New FDA Recommendations for Discontinuation of Long-Acting Beta Agonists Run Counter to Asthma Management Guidelines

Deborah Brauser

March 02, 2010

March 2, 2010 (New Orleans, Louisiana) — The recent safety mandates from the US Food and Drug Administration (FDA) on the use of long-acting beta agonists (LABAs) should be viewed with extreme caution, according experts speaking at a press briefing here at the American Academy of Allergy, Asthma and Immunology (AAAAI) 2010 Annual Meeting.

Last week, the FDA announced that manufacturers of LABAs must now state on product labels that asthma patients should not take these drugs on a long-term basis unless their condition cannot be adequately controlled with other medications such as inhaled corticosteroids.

"Some of the recommendations from the FDA are areas where we need to take added consideration, but there are other areas that are going to create confusion among physicians, and maybe even more so among patients," William W. Busse, MD, professor and chair of the Department of Medicine at the University of Wisconsin School of Medicine and Public Health in Madison, told press and meeting attendees.

Dr. Busse was also chair of the third expert panel, which developed the National Asthma Education and Prevention Program (NAEPP)'s Guidelines for the Diagnosis and Management of Asthma, published in 2007.

"When we created the NAEPP report, we considered the issue of [LABAs] very seriously," said Dr. Busse, noting that everyone is in "total agreement" that LABAs should not be the sole therapy for anyone with persistent asthma.

However, he is concerned with the FDA's recommendation that after asthma control has been achieved with a combination of LABAs and inhaled corticosteroids, LABA use should be stopped as soon as possible.

"Although we spent considerable time in our guidelines talking about step-up therapy, as there are data available supporting this, the step-down process is not well worked out," he explained. "Suddenly stopping medication that is providing a protection for individuals — without good literature experience to back it up — is something we're very concerned about. Their recommendations really run counter to our guidelines."

In addition, Dr. Busse said that the combination therapy has been very effective, showing decreased morbidity, hospitalizations, and exacerbations. "The indices of safety that have been raised [by the FDA] really do not appear in the literature, and we really need to see new data before making dramatic changes in our recommendations."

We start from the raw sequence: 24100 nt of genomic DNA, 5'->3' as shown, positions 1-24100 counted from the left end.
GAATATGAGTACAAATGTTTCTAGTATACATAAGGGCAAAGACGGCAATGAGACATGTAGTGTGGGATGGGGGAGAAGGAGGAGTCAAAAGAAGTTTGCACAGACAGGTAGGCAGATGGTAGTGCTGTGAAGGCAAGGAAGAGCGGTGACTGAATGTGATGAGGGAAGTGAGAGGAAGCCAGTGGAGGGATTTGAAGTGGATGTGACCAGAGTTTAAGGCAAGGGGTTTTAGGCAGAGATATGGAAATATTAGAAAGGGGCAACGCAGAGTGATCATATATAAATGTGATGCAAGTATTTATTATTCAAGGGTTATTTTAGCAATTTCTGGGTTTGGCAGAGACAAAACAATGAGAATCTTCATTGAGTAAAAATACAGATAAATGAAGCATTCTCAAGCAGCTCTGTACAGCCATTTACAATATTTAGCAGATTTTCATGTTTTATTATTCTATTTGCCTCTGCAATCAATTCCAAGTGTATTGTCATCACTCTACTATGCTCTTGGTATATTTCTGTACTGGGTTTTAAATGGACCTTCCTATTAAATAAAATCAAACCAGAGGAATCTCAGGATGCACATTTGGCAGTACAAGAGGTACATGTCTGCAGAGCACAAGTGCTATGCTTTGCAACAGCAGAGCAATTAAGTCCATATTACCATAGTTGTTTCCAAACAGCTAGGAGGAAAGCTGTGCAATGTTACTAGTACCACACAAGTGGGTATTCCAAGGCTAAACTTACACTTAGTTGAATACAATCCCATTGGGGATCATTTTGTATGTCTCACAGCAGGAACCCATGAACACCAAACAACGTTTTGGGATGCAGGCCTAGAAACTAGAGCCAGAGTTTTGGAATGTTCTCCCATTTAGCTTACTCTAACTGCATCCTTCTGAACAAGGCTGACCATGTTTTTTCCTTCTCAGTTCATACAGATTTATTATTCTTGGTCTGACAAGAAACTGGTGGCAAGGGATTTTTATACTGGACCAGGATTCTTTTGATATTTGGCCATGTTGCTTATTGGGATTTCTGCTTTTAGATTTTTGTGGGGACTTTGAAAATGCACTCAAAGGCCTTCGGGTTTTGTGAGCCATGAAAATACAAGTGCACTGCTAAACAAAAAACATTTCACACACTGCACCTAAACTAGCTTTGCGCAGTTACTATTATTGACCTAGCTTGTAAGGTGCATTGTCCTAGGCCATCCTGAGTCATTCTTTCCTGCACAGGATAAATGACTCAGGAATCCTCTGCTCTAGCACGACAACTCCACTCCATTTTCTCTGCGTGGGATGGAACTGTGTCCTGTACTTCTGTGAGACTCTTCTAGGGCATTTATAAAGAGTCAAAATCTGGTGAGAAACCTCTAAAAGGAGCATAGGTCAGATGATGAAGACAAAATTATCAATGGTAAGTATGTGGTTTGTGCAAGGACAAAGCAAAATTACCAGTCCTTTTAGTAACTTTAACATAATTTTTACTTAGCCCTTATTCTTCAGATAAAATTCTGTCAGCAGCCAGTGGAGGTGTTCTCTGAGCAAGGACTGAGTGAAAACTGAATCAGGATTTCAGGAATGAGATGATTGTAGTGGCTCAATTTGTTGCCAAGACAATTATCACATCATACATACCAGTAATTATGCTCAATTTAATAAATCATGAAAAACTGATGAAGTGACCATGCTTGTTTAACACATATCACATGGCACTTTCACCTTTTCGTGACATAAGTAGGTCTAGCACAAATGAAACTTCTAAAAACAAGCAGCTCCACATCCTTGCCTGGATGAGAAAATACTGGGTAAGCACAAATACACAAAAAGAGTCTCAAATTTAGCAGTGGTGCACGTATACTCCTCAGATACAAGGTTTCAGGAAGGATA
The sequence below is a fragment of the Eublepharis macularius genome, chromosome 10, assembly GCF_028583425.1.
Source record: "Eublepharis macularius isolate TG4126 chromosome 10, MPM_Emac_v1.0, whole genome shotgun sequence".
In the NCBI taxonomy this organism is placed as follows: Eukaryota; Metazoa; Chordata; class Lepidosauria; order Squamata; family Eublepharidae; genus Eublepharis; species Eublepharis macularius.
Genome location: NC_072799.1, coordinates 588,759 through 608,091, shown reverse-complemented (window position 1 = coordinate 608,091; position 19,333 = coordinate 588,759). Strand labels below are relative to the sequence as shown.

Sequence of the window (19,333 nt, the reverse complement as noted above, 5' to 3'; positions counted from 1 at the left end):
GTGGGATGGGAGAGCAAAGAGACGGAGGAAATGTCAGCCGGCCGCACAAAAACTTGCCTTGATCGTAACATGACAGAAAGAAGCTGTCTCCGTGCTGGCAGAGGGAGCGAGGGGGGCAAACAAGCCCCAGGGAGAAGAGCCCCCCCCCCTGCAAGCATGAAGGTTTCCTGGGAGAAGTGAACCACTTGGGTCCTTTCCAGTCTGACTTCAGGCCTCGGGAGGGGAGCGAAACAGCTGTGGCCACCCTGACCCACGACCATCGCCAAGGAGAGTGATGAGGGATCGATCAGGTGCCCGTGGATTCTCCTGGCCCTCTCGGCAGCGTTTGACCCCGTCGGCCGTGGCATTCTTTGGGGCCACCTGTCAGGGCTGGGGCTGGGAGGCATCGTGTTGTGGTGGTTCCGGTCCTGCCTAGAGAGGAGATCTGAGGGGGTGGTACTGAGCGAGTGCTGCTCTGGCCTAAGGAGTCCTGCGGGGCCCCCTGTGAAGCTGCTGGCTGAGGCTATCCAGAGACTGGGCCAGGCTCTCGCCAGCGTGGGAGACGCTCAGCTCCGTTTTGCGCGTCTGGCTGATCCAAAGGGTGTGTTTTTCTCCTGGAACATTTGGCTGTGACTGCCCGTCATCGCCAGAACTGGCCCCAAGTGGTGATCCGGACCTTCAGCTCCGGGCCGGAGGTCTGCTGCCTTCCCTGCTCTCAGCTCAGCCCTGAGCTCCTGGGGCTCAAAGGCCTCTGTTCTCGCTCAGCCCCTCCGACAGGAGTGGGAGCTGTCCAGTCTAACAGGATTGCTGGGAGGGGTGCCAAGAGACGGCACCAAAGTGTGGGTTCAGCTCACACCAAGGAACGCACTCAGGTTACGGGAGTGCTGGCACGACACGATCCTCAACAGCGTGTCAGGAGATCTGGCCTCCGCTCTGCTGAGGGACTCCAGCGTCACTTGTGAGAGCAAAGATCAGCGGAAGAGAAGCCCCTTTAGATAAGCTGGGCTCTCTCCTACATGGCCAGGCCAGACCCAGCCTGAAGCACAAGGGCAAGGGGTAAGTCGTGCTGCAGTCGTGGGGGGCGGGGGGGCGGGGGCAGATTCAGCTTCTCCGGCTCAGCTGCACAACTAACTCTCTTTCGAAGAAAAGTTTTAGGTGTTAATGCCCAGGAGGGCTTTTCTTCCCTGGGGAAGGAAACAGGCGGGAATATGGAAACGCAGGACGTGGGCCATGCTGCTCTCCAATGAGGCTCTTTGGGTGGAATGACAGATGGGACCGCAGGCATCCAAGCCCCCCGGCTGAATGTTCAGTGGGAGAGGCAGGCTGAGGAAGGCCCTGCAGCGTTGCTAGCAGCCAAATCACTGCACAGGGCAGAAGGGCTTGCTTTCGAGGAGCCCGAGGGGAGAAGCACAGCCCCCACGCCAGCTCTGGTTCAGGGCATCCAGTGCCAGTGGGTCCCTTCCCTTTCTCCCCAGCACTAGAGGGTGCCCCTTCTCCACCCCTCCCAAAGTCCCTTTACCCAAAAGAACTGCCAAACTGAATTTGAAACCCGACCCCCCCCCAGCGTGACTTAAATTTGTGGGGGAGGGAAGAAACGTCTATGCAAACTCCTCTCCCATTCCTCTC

"As a practicing physician, combination therapy has changed how effective I can be in caring for my patients with asthma," he added. "I feel that control is improved and that they have a more stable disease."

Dr. Robert Lemanske

"Asthma isn't a single disease and limiting our choices of interventions takes away the effectiveness of our treatment of both adults and children," agreed Robert F. Lemanske Jr, MD, professor and head of the Division of Pediatric Allergy, Immunology, and Rheumatology at the University of Wisconsin, who was also a member of the third expert panel.

He added that there's a concern about high and medium doses of inhaled corticosteroids on long-term growth in children. "As a clinician, anything I can do to limit that dose is a very important end point."

Stanley J. Szefler, MD, head of pediatric clinical pharmacology at National Jewish Health in Denver, Colorado, and another member of the third expert panel, said that he's concerned that clinicians will think that once they achieve asthma control, they should consider stepping down right away instead of continuing to monitor the condition. "We know that patients who had an exacerbation in the previous year are at risk for an exacerbation in the coming year."

"We think that we can avoid some of the FDA's concerns by continuing our efforts in educating patients to alert physicians when they feel that they are losing control," he explained. "Clinicians should also be prepared to answer questions from patients to keep them from just stopping their medications because of concerns regarding the FDA's statements."

Dr. Lemanske said that the bottom line is that although everyone agrees that LABAs should not be used as monotherapy, "we don't necessarily think that anything else needs to be changed right now. We would also really like to have data for the FDA's recommendations, because our guidelines were based on the best data available, and that hasn't changed since they were published."

Immediate past president of the AAAAI, Paul A. Greenberger, MD, professor of medicine in the Division of Allergy/Immunology at the Northwestern University Feinberg School of Medicine in Chicago, Illinois, said that the Academy has several concerns with the FDA's recommendations, including a disagreement on how much weight should be assigned to the studies cited. "The information from those studies as to how the patients were treated is different from the Expert Panel Report and other documents that are currently recognized."

In addition, the AAAAI "does not want to see insurers or pharmacy benefit managers erecting more barriers because of this recommendation that will result in patients going out of control or becoming unstable before a physician or healthcare provider can continue their medication," concluded Dr. Greenberger.

American Academy of Allergy, Asthma and Immunology (AAAAI) 2010 Annual Meeting. Presented March 1, 2010.


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